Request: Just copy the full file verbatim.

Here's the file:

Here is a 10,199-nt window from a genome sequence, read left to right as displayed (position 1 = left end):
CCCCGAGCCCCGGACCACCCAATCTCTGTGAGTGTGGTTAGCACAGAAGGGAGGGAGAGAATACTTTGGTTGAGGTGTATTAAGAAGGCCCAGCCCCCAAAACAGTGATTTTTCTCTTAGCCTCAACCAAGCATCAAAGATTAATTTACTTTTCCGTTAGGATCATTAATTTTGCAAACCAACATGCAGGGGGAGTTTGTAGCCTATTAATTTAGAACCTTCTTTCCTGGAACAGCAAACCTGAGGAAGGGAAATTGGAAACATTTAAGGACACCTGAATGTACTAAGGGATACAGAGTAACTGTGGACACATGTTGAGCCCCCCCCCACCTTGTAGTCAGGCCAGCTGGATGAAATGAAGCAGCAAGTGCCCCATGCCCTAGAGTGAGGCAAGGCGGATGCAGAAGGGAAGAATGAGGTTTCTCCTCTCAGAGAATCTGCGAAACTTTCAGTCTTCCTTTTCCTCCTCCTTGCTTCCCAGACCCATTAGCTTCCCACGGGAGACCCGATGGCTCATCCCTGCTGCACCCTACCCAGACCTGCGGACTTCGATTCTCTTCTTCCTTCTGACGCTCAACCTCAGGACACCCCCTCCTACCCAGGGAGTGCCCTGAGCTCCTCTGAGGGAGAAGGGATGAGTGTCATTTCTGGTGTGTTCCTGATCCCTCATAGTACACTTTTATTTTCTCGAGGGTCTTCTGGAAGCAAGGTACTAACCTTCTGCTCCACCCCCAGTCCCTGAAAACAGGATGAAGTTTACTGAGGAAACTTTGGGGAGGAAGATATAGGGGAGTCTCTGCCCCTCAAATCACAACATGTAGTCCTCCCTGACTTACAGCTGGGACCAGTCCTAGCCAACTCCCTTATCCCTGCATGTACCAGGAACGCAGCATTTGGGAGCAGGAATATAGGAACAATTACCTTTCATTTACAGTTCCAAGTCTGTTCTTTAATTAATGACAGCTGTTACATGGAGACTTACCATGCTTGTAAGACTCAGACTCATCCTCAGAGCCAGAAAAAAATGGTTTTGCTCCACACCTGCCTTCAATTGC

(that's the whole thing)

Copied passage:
Here is a 10,199-nt window from a genome sequence, read left to right as displayed (position 1 = left end):
CCCCGAGCCCCGGACCACCCAATCTCTGTGAGTGTGGTTAGCACAGAAGGGAGGGAGAGAATACTTTGGTTGAGGTGTATTAAGAAGGCCCAGCCCCCAAAACAGTGATTTTTCTCTTAGCCTCAACCAAGCATCAAAGATTAATTTACTTTTCCGTTAGGATCATTAATTTTGCAAACCAACATGCAGGGGGAGTTTGTAGCCTATTAATTTAGAACCTTCTTTCCTGGAACAGCAAACCTGAGGAAGGGAAATTGGAAACATTTAAGGACACCTGAATGTACTAAGGGATACAGAGTAACTGTGGACACATGTTGAGCCCCCCCCCACCTTGTAGTCAGGCCAGCTGGATGAAATGAAGCAGCAAGTGCCCCATGCCCTAGAGTGAGGCAAGGCGGATGCAGAAGGGAAGAATGAGGTTTCTCCTCTCAGAGAATCTGCGAAACTTTCAGTCTTCCTTTTCCTCCTCCTTGCTTCCCAGACCCATTAGCTTCCCACGGGAGACCCGATGGCTCATCCCTGCTGCACCCTACCCAGACCTGCGGACTTCGATTCTCTTCTTCCTTCTGACGCTCAACCTCAGGACACCCCCTCCTACCCAGGGAGTGCCCTGAGCTCCTCTGAGGGAGAAGGGATGAGTGTCATTTCTGGTGTGTTCCTGATCCCTCATAGTACACTTTTATTTTCTCGAGGGTCTTCTGGAAGCAAGGTACTAACCTTCTGCTCCACCCCCAGTCCCTGAAAACAGGATGAAGTTTACTGAGGAAACTTTGGGGAGGAAGATATAGGGGAGTCTCTGCCCCTCAAATCACAACATGTAGTCCTCCCTGACTTACAGCTGGGACCAGTCCTAGCCAACTCCCTTATCCCTGCATGTACCAGGAACGCAGCATTTGGGAGCAGGAATATAGGAACAATTACCTTTCATTTACAGTTCCAAGTCTGTTCTTTAATTAATGACAGCTGTTACATGGAGACTTACCATGCTTGTAAGACTCAGACTCATCCTCAGAGCCAGAAAAAAATGGTTTTGCTCCACACCTGCCTTCAATTGC